Switzerland's emergency services have for the first time cooperated in a simulated rescue operation in the Gotthard tunnel, Europe's main transalpine north-south rail axis. The Federal Railways said the lack of escape routes in the tunnel were a cause for concern.This content was published on August 27, 2001 - 15:30
The operation comes in the wake of two major tunnel disasters - the Mont Blanc road tunnel in 1999 in which 39 people were killed, and another last November inside a funicular tunnel in the Austrian resort of Kaprun, which claimed the lives of 160 people.
The operation, codenamed "Granite", brought together some 200 police, firemen and rescue workers in the early hours of Monday morning.
Organisers said the aim of the drill was to discover how long it would take to evacuate a large number of wounded people following the derailment of a train inside the tunnel.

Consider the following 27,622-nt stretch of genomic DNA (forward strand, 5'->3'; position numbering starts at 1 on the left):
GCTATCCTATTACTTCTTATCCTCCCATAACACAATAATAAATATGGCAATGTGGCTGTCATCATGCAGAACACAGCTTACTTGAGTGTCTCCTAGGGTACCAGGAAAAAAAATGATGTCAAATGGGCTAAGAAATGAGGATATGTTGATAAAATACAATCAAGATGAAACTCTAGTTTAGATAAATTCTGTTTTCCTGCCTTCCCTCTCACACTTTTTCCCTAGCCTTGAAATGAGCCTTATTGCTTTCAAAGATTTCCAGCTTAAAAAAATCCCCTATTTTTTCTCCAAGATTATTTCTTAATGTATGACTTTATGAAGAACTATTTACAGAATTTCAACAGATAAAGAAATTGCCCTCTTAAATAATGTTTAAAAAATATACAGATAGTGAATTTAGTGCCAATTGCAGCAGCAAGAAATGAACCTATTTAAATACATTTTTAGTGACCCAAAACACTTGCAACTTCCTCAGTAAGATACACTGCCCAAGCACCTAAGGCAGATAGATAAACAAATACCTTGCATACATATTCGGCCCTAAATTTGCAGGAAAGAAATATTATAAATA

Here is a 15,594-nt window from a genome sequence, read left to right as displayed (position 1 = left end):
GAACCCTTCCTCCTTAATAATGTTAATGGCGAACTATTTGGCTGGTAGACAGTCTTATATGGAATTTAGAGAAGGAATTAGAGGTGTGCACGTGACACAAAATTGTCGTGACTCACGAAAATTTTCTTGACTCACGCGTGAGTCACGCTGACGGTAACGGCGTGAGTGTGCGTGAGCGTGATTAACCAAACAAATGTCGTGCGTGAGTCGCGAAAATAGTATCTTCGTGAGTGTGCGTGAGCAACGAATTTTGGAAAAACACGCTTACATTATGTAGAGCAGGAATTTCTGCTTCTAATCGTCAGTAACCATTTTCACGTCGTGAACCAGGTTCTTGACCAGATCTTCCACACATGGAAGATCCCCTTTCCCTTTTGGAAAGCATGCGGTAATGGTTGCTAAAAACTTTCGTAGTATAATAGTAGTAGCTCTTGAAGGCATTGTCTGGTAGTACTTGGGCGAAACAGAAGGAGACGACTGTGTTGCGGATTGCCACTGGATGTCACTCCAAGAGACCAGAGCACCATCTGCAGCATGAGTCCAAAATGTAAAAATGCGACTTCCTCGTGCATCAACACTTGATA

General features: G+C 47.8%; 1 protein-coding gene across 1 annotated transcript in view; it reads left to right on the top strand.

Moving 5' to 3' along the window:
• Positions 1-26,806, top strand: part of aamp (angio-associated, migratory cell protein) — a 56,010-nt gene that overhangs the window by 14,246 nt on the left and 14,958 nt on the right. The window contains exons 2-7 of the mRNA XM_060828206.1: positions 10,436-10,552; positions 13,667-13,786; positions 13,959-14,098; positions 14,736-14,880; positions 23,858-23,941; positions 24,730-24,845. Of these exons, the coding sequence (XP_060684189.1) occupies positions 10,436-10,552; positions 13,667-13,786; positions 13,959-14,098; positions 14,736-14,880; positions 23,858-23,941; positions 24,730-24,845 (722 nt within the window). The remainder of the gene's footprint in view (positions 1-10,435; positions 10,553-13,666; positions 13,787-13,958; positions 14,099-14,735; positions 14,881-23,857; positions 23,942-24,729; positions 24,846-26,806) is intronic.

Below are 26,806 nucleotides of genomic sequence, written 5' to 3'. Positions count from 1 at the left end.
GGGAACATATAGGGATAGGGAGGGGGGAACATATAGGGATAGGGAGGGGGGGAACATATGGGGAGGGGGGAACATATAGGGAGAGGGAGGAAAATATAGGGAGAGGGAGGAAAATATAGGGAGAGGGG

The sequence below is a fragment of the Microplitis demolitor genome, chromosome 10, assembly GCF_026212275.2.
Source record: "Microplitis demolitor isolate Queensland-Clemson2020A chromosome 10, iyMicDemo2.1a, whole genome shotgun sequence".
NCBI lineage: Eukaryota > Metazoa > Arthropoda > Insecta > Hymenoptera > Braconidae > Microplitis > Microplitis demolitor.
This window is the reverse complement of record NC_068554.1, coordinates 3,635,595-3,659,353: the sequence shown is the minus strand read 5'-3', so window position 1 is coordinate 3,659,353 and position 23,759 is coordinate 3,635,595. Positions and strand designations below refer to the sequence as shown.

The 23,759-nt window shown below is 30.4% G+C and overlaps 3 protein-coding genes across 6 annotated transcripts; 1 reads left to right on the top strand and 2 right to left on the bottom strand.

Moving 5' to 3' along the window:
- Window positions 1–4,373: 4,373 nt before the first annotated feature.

Hans Kaspar Dick, coordinator of the rescue operation, said the evacuation had been "relatively slow".
The simulated accident was staged at 1:25am on Monday morning with the derailment of a military convoy four kilometres from the tunnel entrance. This was followed by a short circuit of the electricity supply.
Rescue efforts hindered
A rescue train sent to reach those trapped inside the tunnel took more time than organisers had expected to reach the convoy.
"The train could only progress at a slow pace," Dick said at a press conference, following the rescue operation. "The reason was because nobody knew what the situation was at that moment inside the tunnel."
Officials admitted the narrow entrances at either end of the tunnel had hindered rescue efforts, while members of the evacuation team criticised the lack of an emergency escape route inside the tunnel.
The authorities are currently investigating a number of safety measures aimed at increasing security in the tunnel and facilitating the work of rescuers in the event of a real accident.
Emergency lighting is in the process of being installed, while a fire-fighting train is due to be put on permanent standby in Airolo, at the southern end of the tunnel.
The Gotthard is the main transalpine rail axis linking northern and southern Europe.
swissinfo with agencies
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